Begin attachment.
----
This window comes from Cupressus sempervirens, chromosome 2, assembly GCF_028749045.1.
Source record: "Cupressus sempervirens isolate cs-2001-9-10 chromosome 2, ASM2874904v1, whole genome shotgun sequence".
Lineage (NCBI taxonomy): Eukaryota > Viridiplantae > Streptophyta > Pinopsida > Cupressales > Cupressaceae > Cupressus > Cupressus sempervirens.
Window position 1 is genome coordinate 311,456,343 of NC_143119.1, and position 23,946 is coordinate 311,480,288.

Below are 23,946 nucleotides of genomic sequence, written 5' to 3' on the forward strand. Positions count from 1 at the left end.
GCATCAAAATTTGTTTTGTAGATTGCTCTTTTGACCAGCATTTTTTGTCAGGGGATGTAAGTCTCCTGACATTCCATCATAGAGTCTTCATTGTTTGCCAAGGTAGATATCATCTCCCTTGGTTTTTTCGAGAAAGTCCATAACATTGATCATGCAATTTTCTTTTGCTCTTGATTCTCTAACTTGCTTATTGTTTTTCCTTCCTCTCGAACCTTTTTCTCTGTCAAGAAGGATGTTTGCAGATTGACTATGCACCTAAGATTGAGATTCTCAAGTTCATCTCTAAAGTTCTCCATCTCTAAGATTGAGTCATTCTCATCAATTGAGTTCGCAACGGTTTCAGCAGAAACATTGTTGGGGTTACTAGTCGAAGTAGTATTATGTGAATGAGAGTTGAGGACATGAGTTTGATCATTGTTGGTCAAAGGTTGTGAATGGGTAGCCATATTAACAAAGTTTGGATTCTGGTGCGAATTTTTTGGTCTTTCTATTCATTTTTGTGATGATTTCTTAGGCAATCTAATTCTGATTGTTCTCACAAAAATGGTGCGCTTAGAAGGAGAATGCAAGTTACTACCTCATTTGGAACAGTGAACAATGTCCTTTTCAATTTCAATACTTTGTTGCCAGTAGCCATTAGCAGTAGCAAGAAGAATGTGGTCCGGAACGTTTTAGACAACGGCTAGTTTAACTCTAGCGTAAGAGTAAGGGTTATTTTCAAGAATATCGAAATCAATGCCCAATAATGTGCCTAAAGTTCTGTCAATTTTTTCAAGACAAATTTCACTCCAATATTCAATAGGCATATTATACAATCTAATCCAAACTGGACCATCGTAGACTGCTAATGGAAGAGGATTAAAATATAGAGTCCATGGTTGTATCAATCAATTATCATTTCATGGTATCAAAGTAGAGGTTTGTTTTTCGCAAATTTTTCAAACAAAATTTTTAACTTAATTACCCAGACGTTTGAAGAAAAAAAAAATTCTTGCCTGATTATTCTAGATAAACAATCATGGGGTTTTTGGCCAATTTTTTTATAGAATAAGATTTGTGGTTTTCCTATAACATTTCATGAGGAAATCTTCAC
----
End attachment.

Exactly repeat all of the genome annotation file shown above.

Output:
This window comes from Cupressus sempervirens, chromosome 2, assembly GCF_028749045.1.
Source record: "Cupressus sempervirens isolate cs-2001-9-10 chromosome 2, ASM2874904v1, whole genome shotgun sequence".
Lineage (NCBI taxonomy): Eukaryota > Viridiplantae > Streptophyta > Pinopsida > Cupressales > Cupressaceae > Cupressus > Cupressus sempervirens.
Window position 1 is genome coordinate 311,456,343 of NC_143119.1, and position 23,946 is coordinate 311,480,288.

Below are 23,946 nucleotides of genomic sequence, written 5' to 3' on the forward strand. Positions count from 1 at the left end.
GCATCAAAATTTGTTTTGTAGATTGCTCTTTTGACCAGCATTTTTTGTCAGGGGATGTAAGTCTCCTGACATTCCATCATAGAGTCTTCATTGTTTGCCAAGGTAGATATCATCTCCCTTGGTTTTTTCGAGAAAGTCCATAACATTGATCATGCAATTTTCTTTTGCTCTTGATTCTCTAACTTGCTTATTGTTTTTCCTTCCTCTCGAACCTTTTTCTCTGTCAAGAAGGATGTTTGCAGATTGACTATGCACCTAAGATTGAGATTCTCAAGTTCATCTCTAAAGTTCTCCATCTCTAAGATTGAGTCATTCTCATCAATTGAGTTCGCAACGGTTTCAGCAGAAACATTGTTGGGGTTACTAGTCGAAGTAGTATTATGTGAATGAGAGTTGAGGACATGAGTTTGATCATTGTTGGTCAAAGGTTGTGAATGGGTAGCCATATTAACAAAGTTTGGATTCTGGTGCGAATTTTTTGGTCTTTCTATTCATTTTTGTGATGATTTCTTAGGCAATCTAATTCTGATTGTTCTCACAAAAATGGTGCGCTTAGAAGGAGAATGCAAGTTACTACCTCATTTGGAACAGTGAACAATGTCCTTTTCAATTTCAATACTTTGTTGCCAGTAGCCATTAGCAGTAGCAAGAAGAATGTGGTCCGGAACGTTTTAGACAACGGCTAGTTTAACTCTAGCGTAAGAGTAAGGGTTATTTTCAAGAATATCGAAATCAATGCCCAATAATGTGCCTAAAGTTCTGTCAATTTTTTCAAGACAAATTTCACTCCAATATTCAATAGGCATATTATACAATCTAATCCAAACTGGACCATCGTAGACTGCTAATGGAAGAGGATTAAAATATAGAGTCCATGGTTGTATCAATCAATTATCATTTCATGGTATCAAAGTAGAGGTTTGTTTTTCGCAAATTTTTCAAACAAAATTTTTAACTTAATTACCCAGACGTTTGAAGAAAAAAAAAATTCTTGCCTGATTATTCTAGATAAACAATCATGGGGTTTTTGGCCAATTTTTTTATAGAATAAGATTTGTGGTTTTCCTATAACATTTCATGAGGAAATCTTCAC